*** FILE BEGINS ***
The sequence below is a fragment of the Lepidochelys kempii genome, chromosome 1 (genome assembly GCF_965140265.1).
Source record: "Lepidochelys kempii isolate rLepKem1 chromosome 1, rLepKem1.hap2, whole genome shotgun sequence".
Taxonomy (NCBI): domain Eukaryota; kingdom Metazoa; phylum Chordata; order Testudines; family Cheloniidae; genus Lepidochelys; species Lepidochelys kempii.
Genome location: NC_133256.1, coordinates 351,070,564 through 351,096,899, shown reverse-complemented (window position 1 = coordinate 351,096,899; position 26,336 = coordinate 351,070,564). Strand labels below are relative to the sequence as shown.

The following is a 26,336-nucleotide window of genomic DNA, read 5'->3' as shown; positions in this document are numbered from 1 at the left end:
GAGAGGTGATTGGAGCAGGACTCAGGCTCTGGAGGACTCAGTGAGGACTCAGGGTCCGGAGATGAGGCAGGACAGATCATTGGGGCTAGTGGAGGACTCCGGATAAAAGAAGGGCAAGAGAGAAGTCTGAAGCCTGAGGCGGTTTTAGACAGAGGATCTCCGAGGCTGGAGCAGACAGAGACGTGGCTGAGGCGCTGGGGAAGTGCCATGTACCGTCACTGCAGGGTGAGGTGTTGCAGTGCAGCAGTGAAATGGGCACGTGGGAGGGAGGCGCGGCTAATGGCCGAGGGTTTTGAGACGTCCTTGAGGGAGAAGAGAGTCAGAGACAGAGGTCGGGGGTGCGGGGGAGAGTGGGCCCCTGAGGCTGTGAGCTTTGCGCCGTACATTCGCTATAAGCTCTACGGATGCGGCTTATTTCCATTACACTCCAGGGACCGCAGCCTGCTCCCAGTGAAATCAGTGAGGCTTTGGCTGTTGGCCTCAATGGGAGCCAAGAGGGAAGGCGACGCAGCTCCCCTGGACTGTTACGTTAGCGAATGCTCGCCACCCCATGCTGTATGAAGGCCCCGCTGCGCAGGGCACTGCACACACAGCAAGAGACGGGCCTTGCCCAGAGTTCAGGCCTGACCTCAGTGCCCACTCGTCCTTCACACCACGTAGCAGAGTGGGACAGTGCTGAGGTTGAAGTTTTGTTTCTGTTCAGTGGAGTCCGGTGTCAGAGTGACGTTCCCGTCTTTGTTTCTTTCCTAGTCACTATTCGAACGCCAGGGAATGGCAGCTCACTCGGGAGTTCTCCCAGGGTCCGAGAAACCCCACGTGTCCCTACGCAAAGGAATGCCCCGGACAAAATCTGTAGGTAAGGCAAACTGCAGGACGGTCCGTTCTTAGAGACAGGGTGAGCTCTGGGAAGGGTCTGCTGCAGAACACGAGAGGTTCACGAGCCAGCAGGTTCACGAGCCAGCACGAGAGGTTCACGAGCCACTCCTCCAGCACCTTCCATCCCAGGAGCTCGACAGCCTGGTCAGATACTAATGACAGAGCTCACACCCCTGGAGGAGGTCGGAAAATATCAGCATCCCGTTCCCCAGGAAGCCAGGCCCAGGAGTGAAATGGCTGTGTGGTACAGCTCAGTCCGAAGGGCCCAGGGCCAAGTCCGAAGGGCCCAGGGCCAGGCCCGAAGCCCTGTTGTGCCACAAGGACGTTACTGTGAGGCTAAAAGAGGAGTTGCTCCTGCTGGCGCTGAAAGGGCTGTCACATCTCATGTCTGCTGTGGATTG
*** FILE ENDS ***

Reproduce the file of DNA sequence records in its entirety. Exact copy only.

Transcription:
The sequence below is a fragment of the Lepidochelys kempii genome, chromosome 1 (genome assembly GCF_965140265.1).
Source record: "Lepidochelys kempii isolate rLepKem1 chromosome 1, rLepKem1.hap2, whole genome shotgun sequence".
Taxonomy (NCBI): domain Eukaryota; kingdom Metazoa; phylum Chordata; order Testudines; family Cheloniidae; genus Lepidochelys; species Lepidochelys kempii.
Genome location: NC_133256.1, coordinates 351,070,564 through 351,096,899, shown reverse-complemented (window position 1 = coordinate 351,096,899; position 26,336 = coordinate 351,070,564). Strand labels below are relative to the sequence as shown.

The following is a 26,336-nucleotide window of genomic DNA, read 5'->3' as shown; positions in this document are numbered from 1 at the left end:
GAGAGGTGATTGGAGCAGGACTCAGGCTCTGGAGGACTCAGTGAGGACTCAGGGTCCGGAGATGAGGCAGGACAGATCATTGGGGCTAGTGGAGGACTCCGGATAAAAGAAGGGCAAGAGAGAAGTCTGAAGCCTGAGGCGGTTTTAGACAGAGGATCTCCGAGGCTGGAGCAGACAGAGACGTGGCTGAGGCGCTGGGGAAGTGCCATGTACCGTCACTGCAGGGTGAGGTGTTGCAGTGCAGCAGTGAAATGGGCACGTGGGAGGGAGGCGCGGCTAATGGCCGAGGGTTTTGAGACGTCCTTGAGGGAGAAGAGAGTCAGAGACAGAGGTCGGGGGTGCGGGGGAGAGTGGGCCCCTGAGGCTGTGAGCTTTGCGCCGTACATTCGCTATAAGCTCTACGGATGCGGCTTATTTCCATTACACTCCAGGGACCGCAGCCTGCTCCCAGTGAAATCAGTGAGGCTTTGGCTGTTGGCCTCAATGGGAGCCAAGAGGGAAGGCGACGCAGCTCCCCTGGACTGTTACGTTAGCGAATGCTCGCCACCCCATGCTGTATGAAGGCCCCGCTGCGCAGGGCACTGCACACACAGCAAGAGACGGGCCTTGCCCAGAGTTCAGGCCTGACCTCAGTGCCCACTCGTCCTTCACACCACGTAGCAGAGTGGGACAGTGCTGAGGTTGAAGTTTTGTTTCTGTTCAGTGGAGTCCGGTGTCAGAGTGACGTTCCCGTCTTTGTTTCTTTCCTAGTCACTATTCGAACGCCAGGGAATGGCAGCTCACTCGGGAGTTCTCCCAGGGTCCGAGAAACCCCACGTGTCCCTACGCAAAGGAATGCCCCGGACAAAATCTGTAGGTAAGGCAAACTGCAGGACGGTCCGTTCTTAGAGACAGGGTGAGCTCTGGGAAGGGTCTGCTGCAGAACACGAGAGGTTCACGAGCCAGCAGGTTCACGAGCCAGCACGAGAGGTTCACGAGCCACTCCTCCAGCACCTTCCATCCCAGGAGCTCGACAGCCTGGTCAGATACTAATGACAGAGCTCACACCCCTGGAGGAGGTCGGAAAATATCAGCATCCCGTTCCCCAGGAAGCCAGGCCCAGGAGTGAAATGGCTGTGTGGTACAGCTCAGTCCGAAGGGCCCAGGGCCAAGTCCGAAGGGCCCAGGGCCAGGCCCGAAGCCCTGTTGTGCCACAAGGACGTTACTGTGAGGCTAAAAGAGGAGTTGCTCCTGCTGGCGCTGAAAGGGCTGTCACATCTCATGTCTGCTGTGGATTG